This is just one fine example of the countless excellent and usually unsung tasks done by on-duty and off-duty police officers, every single day of the year. It has been posted here with full permission from its author, Temporary Sergeant Karen Stanton, whose important goal is to highlight the crucial importance of cyclists wearing helmets. If you are not convinced, check out the image of the boy’s head scan, below.
Most of you know that I am a police officer and have been for almost 16 years.
Well last Wednesday, 20th June, I was just a Mum, a Mum who had just finished a 10-hour shift and was on her way for a walk with her 10 year old daughter when I came across a scene of total devastation, a parent’s worst nightmare.
I was the first person to the scene of an extremely serious road traffic accident. A 13 year old boy had been knocked off his bicycle, he landed head first and was unconscious, bleeding profusely. I was in Mum mode but, after ensuring my daughter was safe with a wonderful lady (who also blocked the road for me), I activated Police mode. I had to reassure 8-10 other young boys and the driver of the van (who had stopped) that the boy (Jack) was going to be ok even though I could feel a serious compressed skull fracture and feared he would die in my arms. I updated the call taker and ask for every available unit, that this was a potentially fatal road traffic collision.
For 12 minutes I reassured Jack while his fight or flight mode kicked in, ensuring he didn’t move. 12 minutes of my daughter watching her mum try to save the life of a boy she did not know. 12 minutes and finally everyone one was there. The Police and paramedics were MY heroes that day.
Jack was alive when I climbed back into my car with my arms covered in his blood. He was taken to hospital by helicopter.
I asked colleagues to keep me updated. To ring me, email me, to just update me. I expected the worst. I didn’t sleep all night. I got an update the next morning, Jack was rushed to theatre for surgery — skull and spinal injuries.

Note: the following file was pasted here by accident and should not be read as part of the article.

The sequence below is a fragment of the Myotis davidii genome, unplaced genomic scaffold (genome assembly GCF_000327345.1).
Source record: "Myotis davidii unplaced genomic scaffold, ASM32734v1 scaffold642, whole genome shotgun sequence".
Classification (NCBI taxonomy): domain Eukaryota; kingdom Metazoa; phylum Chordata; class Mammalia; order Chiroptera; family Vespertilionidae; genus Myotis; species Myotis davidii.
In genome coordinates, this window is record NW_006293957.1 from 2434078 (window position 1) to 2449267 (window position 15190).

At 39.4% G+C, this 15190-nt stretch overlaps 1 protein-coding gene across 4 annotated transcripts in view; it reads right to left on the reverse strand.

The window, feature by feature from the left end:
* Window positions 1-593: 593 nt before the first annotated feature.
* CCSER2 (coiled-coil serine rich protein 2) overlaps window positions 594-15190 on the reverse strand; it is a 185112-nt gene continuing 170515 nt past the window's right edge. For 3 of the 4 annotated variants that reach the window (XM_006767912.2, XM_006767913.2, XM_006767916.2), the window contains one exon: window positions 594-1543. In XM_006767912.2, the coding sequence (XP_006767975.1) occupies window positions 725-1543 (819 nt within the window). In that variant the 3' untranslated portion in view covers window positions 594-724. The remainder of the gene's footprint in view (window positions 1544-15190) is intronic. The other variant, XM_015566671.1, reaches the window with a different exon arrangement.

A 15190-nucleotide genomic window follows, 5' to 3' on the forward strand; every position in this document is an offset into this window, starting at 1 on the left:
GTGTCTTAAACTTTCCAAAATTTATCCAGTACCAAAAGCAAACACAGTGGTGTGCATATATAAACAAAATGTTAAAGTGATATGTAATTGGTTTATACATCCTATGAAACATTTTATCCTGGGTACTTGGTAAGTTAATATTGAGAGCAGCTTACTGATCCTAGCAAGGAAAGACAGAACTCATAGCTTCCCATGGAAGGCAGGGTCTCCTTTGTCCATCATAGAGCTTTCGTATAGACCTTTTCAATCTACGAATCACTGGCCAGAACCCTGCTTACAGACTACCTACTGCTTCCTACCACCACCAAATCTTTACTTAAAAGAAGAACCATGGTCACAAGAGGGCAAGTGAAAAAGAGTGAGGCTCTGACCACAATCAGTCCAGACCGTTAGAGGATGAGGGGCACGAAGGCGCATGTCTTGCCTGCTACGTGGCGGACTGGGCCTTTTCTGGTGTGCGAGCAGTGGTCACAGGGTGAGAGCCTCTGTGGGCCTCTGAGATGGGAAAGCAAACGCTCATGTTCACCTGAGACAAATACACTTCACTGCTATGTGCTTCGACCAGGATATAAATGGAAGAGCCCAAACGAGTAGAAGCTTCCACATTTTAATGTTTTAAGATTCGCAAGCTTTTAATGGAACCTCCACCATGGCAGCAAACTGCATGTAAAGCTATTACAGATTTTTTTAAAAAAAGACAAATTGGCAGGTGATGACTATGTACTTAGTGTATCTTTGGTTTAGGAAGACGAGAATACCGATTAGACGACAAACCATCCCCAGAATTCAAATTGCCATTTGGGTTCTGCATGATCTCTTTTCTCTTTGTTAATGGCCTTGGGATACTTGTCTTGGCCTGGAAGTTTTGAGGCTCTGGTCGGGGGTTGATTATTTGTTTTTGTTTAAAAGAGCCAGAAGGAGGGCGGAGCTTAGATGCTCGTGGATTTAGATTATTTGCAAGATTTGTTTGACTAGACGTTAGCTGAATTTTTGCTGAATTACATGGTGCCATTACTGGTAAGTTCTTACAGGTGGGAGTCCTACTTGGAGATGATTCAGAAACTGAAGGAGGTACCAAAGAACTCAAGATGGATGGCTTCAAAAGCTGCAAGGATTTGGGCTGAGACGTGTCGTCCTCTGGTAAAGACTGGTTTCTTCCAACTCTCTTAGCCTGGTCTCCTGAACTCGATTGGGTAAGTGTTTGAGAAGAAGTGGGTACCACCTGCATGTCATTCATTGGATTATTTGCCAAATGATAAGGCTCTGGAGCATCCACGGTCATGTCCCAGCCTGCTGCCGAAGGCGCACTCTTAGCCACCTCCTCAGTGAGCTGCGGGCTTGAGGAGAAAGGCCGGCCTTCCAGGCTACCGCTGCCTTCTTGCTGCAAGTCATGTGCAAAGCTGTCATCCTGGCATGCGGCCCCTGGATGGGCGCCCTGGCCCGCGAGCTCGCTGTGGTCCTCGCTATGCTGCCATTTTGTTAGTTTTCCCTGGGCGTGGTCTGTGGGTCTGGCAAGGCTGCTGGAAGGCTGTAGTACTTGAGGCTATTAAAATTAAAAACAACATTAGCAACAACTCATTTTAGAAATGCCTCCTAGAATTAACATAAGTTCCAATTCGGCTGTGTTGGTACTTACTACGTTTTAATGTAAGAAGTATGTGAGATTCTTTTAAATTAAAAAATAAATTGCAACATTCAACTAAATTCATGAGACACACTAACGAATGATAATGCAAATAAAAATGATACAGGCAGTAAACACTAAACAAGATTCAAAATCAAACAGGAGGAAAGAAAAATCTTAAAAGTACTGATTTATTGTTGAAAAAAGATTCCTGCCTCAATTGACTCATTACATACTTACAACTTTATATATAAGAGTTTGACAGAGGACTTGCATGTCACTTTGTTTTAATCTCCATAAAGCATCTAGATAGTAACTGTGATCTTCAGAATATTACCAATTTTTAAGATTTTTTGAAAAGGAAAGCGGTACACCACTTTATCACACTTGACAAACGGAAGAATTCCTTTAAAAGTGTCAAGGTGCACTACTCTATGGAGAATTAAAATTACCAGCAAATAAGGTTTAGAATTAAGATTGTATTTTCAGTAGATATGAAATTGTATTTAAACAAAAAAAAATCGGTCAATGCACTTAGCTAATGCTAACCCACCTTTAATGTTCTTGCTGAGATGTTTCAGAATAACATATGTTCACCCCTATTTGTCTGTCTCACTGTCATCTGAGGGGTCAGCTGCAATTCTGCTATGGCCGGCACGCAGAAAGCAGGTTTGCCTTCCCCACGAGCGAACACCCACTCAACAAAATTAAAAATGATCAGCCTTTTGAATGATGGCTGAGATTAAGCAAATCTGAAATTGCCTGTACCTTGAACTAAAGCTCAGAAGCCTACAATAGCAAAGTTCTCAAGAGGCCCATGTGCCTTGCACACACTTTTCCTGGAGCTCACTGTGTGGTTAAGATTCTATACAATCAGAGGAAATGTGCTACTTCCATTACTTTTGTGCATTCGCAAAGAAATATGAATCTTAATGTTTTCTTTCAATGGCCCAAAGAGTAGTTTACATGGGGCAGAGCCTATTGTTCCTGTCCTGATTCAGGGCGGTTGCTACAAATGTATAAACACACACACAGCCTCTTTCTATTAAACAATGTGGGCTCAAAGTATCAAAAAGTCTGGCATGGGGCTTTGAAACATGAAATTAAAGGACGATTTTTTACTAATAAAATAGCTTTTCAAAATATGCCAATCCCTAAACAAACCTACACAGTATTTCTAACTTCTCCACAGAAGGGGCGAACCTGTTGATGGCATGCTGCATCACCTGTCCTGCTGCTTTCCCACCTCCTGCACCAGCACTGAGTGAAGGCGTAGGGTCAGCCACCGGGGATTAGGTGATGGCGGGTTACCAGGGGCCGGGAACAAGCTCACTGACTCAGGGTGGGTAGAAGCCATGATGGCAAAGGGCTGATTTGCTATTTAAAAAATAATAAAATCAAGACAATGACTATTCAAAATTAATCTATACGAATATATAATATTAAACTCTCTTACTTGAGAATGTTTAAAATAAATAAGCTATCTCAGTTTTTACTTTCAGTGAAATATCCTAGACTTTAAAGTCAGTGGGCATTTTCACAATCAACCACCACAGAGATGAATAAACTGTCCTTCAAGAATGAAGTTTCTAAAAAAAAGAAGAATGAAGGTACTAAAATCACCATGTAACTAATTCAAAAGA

Injuries that could’ve been lessened if he’d just had a helmet on.
Jack survived. He’s alive — a little walking miracle.
I’ve had contact with his Mum and she’s agreed that I can post this, she agrees entirely with the message I’m trying to share.
This isn’t a criticism to any parent, it’s a reminder to us all — Helmets!
I don’t care if they’re not “cool” or that “none of my mates wear one.”
They’re our babies, our heartbeats, our world and we need to do everything we can to protect them- make them look “uncool” make them be the one out of the group that DOES wear a helmet- be that one parent that doesn’t get the call that his mum, Vicki, did last Wednesday, avoid waiting for answers while your child is in surgery not knowing if they’re going to come out of the other side.
I assure you that not one of Jack’s friends thought he looked cool last Wednesday, fighting for his life by the side of the road.
I met up with Jack and his Mum today, he’s got a long, long road to recovery but he will recover, he’s a very lucky boy.
Please share this far and wide — please. From one parent to another, make sure your child wears a helmet whenever they’re out on a bicycle, this could’ve been a completely different outcome….
To Temporary Sergeant Stanton and all other emergency services personnel and first-responders around the world who have comforted, treated or rescued injured people, or reassured or comforted the frightened or grieving loved ones of casualties, thank you! I very clearly remember what those jobs can be like, and I take my hat off to you all.